Organizations leverage cloud computing to reduce compute costs and to rapidly provision new computing resources for the purpose of supporting evolving business needs. Cloud-based technologies provide opportunities to go-to-market quickly, allowing enterprises to reach stakeholders and customers faster than ever before.

Across the past 10 years, cloud computing has transformed from into a cornerstone of the IT industry, boosting power of virtualization, storage, hosting and other networking services. Nonetheless, the cloud environment is vulnerable to cyber attacks. In 2021, forty percent of organizations reported cloud security breaches.

Below are five cloud security breach examples and lessons that all organizations can benefit from.

5 cloud security breaches (and lessons)

1. Accenture. In August of 2021, Accenture fell prey to a LockBit ransomware attack. The culprits claimed to have stolen 6TB worth of data, for which they requested a ransom of $50 million.

The largest exposed server appeared to contain credentials linked to Accenture customer accounts. One backup database contained nearly 40,000 passwords – the majority of which were in plain text.

“This cloud leak shows that even the most advanced and secure enterprises can expose crucial data and risk serious consequences,” wrote security researcher Chris Vickery.

Lesson learned: Ensure that IT departments and/or cyber security personnel check to ensure correct configuration of AWS cloud servers. Attacks on misconfigured servers can cause extreme reputational, client and financial damage.

2. Kaseya. In July of 2021, IT solutions provider Kaseya identified an attack on their unified remote monitoring and network perimeter security tool. The attackers aimed to steal administrative control for Kaseya services; from managed service providers to downstream customers.

The attack itself disrupted the organization’s SaaS servers and affected on premise VSA solutions used by Kaseya customers across nearly a dozen countries. After Kaseya alerted customers about the attack, it then rolled out the Kaseya VSA detection tool, which enabled business users to analyze VSA services and to screen endpoints for indicators of vulnerability.

Lessons learned: From this attack, organizations observed the importance of maintaining updated backups in easily retrievable, air-gapped repositories that remain segregated from organizational networks. Businesses are also reminded to manage patches, implement multi-factor authentication, and follow principles of zero trust.

3. Cognyte. In May of 2021, the cyber analytics firm Cognyte left a database unsecured without authentication protocols. In turn, hackers managed to expose 5 billion records. Information such as names, email addresses, passwords, and vulnerability data points within their system were leaked. Information was even indexed by search engines.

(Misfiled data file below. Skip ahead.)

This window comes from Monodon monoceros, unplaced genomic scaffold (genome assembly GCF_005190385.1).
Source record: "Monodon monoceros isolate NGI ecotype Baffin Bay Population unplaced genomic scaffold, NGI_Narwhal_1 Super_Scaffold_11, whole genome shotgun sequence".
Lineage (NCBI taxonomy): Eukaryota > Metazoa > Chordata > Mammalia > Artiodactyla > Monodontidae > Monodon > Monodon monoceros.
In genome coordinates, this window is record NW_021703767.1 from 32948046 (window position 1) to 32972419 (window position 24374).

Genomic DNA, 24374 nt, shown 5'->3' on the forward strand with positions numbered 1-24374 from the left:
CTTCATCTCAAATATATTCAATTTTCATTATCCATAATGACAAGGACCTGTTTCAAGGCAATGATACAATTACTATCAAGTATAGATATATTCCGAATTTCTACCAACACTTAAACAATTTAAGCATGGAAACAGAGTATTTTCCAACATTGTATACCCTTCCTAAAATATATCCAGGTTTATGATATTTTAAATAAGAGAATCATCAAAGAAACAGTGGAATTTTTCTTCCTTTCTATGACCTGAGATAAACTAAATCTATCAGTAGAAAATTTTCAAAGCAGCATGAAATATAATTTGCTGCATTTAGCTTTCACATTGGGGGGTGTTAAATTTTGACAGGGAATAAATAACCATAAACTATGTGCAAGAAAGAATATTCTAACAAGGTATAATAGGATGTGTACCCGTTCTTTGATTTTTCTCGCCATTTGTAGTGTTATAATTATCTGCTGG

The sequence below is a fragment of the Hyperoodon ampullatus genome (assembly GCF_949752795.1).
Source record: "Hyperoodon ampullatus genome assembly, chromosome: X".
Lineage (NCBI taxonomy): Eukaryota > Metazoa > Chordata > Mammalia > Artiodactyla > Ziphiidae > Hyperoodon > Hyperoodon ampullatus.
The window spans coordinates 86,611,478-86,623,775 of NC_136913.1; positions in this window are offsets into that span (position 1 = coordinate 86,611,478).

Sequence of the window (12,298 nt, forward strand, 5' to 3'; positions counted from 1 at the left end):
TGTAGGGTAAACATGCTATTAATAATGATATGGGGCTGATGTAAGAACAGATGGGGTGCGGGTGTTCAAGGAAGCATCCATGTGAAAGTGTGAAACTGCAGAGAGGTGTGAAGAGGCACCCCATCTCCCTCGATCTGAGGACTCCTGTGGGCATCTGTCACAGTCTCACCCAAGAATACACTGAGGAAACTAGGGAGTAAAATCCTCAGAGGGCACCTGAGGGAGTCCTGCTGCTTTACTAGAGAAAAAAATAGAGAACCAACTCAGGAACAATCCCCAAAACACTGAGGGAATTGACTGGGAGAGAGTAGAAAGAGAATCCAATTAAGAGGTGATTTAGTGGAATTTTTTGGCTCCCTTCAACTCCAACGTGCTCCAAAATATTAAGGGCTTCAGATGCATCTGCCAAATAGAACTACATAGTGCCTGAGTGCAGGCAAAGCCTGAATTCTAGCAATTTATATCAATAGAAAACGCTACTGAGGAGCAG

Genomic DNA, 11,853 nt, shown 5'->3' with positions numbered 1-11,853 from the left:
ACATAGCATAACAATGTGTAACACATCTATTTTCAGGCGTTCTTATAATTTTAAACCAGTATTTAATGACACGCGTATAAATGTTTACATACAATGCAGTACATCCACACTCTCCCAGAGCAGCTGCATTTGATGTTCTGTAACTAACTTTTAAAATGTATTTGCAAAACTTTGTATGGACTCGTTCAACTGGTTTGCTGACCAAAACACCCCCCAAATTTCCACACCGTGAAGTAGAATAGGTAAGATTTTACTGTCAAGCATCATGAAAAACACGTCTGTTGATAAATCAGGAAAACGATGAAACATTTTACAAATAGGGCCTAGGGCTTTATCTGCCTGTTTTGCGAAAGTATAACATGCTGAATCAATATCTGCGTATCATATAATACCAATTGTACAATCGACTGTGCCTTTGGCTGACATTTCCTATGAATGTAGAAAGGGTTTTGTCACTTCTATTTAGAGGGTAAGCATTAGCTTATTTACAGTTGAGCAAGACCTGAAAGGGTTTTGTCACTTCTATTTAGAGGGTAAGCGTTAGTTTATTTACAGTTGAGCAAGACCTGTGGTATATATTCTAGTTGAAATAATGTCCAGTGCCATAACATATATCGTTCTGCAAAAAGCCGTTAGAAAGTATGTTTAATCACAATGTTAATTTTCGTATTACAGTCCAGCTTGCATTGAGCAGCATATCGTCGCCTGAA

Lessons learned: The company managed to secure the data within four days, but the incident highlighted how persistent cyber attackers can effectively exploit the smallest of flaws. In this instance, the importance of cyber attack prevention cannot be overstated. Prevent as many attacks as possible through a combination of policies, tools, education and vigilance.

4. Facebook. In April of 2021, Facebook reported a breach affecting hundreds of millions of user records, which were publicly exposed on Amazon’s cloud computing service. Although Facebook confirmed that it identified and resolved the issue immediately, the attack managed to impact founder Mark Zuckerberg.

In precipitating the incident, two third-party Facebook app development companies posted the records in plain sight. The database exposed contained private information that social engineers could use in targeted attacks or within hacking attempts.

Lessons learned: In resolving this issue, Facebook reached out to Amazon, which took down the exposed servers. “…If you’re still opening AWS buckets [to the public], you’re not paying attention,” says business advisor Corey Quinn.

5. Raychat. In February of 2021, Raychat, an online chat application, survived a large-scale cyber attack. A cloud database configuration breach gave hackers free access to 267 million usernames, emails, passwords, metadata and encrypted chats. Shortly thereafter, a targeted bot attack erased the entirety of the company’s data.

According to reports, a MongoDB misconfiguration left the data openly available. The attack highlighted how NoSQL databases can function as easy targets for bot threat actors.

Organizations need to ensure that databases are secure. NoSQL databases in particular represent targets for malicious actors who wish to steal or wipe content, unless given a ransom payment. In Raychat’s case, a README ransom note appeared, demanding roughly $700 USD.

Lesson learned: Database security requires a range of tools controls and measures that can protect the database itself, the actual data embedded within, its database management system and the assorted applications that access it. End-to-end compliance technologies and cybersecurity penetration tests can help.

In closing

Cloud computing increases operational efficiency and simplicity, provided that security measures are in place. Is your cloud secure enough?

Be sure to avoid AWS security breaches and other common stumbling points. For more cloud security insights, please see CyberTalk.org’s past coverage. Also, be sure to check out our Cloud Security Buyer’s Guide.